Holiday Music: A Noteworthy Blessing or Curse Of The Winter Holidays?

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Holiday Music: A Noteworthy Blessing or Curse Of The Winter Holidays?

Alisa Rodionova

Alisa Rodionova

Alisa Rodionova

Aileen Dosev, Staff Writer

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Thanksgiving break is upon us, and we couldn’t be more thankful. The prospect of not showing up to school and no homework (hopefully) brighten up the average high schooler’s life. 

With Thanksgiving being the easily overlooked holiday that it is, many people’s thoughts jump straight to the winter holidays. With the winter festivities come mountains of snow, the ski and snowboard season and steaming mugs of hot chocolate; however, arguably one of the most important aspects of the winter season is the holiday music. 

Addison Dieterle, ‘23, stated that music “sets the tone for the holidays” for her and the holiday season “can’t [be celebrated] without it.”

Many others agree that music is a vital aspect of what makes the winter holidays special. The ringing bells and choral voices featured in many songs give off a festive feeling that’s hard to find in non-seasonal music. 

The question is: when is the right time to start playing holiday music? While some students could not wait to dive headfirst into the holiday spirit, others think that holiday music being played too early can be irritating. The kinds of music played are also up for debate–whether the so-called “classics” are overplayed or iconic. 

Adynn Stadillie, ‘20, believes that the season’s hits truly deserve the attention they get. She claims that she “loves the classics” and that they can be listened to year-round. 

Although not everyone agrees with Stadillie’s point, Maxwell Maveus, ‘22, shared her perspective, saying that creating brand new holiday-themed music is “really hard to get right”, so sometimes it’s better to stick with the originals.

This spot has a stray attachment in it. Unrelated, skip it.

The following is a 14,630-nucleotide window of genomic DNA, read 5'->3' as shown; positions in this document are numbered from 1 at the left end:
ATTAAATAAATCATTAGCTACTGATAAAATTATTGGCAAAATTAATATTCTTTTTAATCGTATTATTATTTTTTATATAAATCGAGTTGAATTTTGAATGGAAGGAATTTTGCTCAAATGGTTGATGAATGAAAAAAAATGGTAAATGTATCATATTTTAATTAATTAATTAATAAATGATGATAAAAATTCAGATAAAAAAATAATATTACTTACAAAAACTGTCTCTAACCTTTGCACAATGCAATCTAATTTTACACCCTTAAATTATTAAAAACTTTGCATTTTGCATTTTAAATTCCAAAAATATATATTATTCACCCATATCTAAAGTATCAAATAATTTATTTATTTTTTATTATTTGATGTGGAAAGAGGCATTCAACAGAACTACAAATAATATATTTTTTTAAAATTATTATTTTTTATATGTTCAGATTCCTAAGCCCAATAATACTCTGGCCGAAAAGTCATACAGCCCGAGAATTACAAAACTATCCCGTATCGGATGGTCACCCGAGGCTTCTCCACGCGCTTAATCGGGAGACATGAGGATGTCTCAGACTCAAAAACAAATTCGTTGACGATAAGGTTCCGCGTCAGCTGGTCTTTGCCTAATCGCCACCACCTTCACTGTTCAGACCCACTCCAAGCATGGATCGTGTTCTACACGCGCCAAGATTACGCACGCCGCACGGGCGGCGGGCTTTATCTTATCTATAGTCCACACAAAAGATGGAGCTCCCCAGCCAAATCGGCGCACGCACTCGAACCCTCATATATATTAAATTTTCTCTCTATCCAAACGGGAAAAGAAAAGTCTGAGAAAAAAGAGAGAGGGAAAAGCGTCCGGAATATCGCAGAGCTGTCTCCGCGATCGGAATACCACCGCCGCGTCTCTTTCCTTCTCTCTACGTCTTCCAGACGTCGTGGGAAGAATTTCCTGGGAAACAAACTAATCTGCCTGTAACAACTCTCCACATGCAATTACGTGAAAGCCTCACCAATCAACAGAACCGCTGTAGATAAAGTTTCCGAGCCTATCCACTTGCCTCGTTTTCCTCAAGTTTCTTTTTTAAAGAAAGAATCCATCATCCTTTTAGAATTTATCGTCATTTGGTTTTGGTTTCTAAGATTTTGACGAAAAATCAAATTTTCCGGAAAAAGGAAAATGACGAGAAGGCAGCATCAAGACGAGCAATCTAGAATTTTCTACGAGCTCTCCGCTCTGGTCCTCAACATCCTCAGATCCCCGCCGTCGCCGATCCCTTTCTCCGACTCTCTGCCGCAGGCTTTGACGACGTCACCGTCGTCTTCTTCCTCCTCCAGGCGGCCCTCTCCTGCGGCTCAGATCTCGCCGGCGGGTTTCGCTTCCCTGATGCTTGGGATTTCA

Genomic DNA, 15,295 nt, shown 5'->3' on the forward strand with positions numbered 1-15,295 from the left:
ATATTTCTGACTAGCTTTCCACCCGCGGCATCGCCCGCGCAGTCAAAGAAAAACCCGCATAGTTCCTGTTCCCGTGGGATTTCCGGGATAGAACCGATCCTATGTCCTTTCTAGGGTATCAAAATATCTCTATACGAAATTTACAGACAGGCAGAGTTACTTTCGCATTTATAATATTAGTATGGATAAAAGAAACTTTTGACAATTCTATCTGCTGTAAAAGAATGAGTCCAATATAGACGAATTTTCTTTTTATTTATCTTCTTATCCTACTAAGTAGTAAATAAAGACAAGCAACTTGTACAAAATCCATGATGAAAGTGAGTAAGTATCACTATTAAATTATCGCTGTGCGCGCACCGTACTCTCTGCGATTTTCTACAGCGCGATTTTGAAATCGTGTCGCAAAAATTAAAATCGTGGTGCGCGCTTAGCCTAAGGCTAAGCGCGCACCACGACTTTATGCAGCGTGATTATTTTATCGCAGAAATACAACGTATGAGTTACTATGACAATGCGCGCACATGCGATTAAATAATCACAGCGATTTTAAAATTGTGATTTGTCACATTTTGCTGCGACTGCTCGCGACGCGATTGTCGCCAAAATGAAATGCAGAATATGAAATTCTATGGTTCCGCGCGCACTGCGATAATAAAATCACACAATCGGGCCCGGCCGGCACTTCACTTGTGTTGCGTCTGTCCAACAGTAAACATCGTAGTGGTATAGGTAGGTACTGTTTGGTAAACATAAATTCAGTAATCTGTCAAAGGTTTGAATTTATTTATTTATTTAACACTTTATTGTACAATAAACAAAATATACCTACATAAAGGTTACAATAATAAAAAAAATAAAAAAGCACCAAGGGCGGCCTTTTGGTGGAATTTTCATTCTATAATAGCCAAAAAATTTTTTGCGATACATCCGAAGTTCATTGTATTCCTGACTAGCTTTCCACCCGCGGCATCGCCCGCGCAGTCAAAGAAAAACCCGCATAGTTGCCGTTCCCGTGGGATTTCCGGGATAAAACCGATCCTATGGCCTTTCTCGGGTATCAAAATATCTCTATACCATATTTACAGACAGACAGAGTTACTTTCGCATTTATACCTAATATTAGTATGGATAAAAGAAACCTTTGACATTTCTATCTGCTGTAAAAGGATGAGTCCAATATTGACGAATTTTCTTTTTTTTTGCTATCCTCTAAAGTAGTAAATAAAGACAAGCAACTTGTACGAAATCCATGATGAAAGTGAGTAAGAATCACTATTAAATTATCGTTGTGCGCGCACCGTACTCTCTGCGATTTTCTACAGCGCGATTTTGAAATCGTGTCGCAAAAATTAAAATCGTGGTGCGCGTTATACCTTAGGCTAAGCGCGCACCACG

On the other hand, Sophia Willett, ‘23, is not a big holiday music listener but enjoys the warmth and positive vibes that the music gives off. She thinks the best time to play holiday music is when it starts to snow, saying that it makes her happy listening to it. On the other hand, she concludes that “some of the popular songs are too overrated”, naming Bobby Helms’ “Jingle Bell Rock” as a personal dislike. 

In contrast to others interviewed, Vivienne Lewis, ‘23, enjoys an entirely different style of holiday music than the typical American hits. She isn’t a big fan of modern music and likes the more traditional Christmas style. 

“I really like Irish Christmas music,” she said, while playing her favorite song, “The Bells of Dublin.” “It’s just a lot prettier sounding,” she said.

Most students interviewed listed Mariah Carey’s hit “All I Want for Christmas is You” as their favorite song or named it as a staple, but “Last Christmas” by Wham! is also a popular choice. 

With all the different tastes and opinions in the high school alone, it seems hard to agree on a certain start time. However, that’s a decision radio stations have to make, sometimes adjusting their broadcasting schedules to a new date every year. 

To provide some context, the Twin Ports radio in Duluth plays all-holiday music from November 7th to the 26th of December. A Chicago radio station began their non-stop holiday music program around the same time and pushes their start dates further back each year. Playing festive music earlier, thus extending the holiday season, is actually a powerful marketing technique used by retailers and radio stations. 

By broadcasting celebratory tunes, radio stations get people into a state of mind where they are more likely to buy products in larger quantities. Holiday sales account for 20-30% of retail sales in the U.S., so when the season comes around, retailers and radio stations work together to maximize profit by bringing the starting dates back earlier and earlier.  

However, other places around the world don’t play seasonal music until late November. Christmas FM, a Christmas radio station in Ireland, starts its annual broadcast as late as November 28. This Irish station hasn’t changed its dates since 2008, making it much more consistent than American broadcasters. 

No matter whether you love or hate holiday music and all the festive paraphernalia that comes along with it, the cheeriness of the winter holidays does a great job of distracting us from the harsh Minnesota winters. Although it can be cheesy and overdone some years, holiday music can really help in brightening the darker part of the year. 

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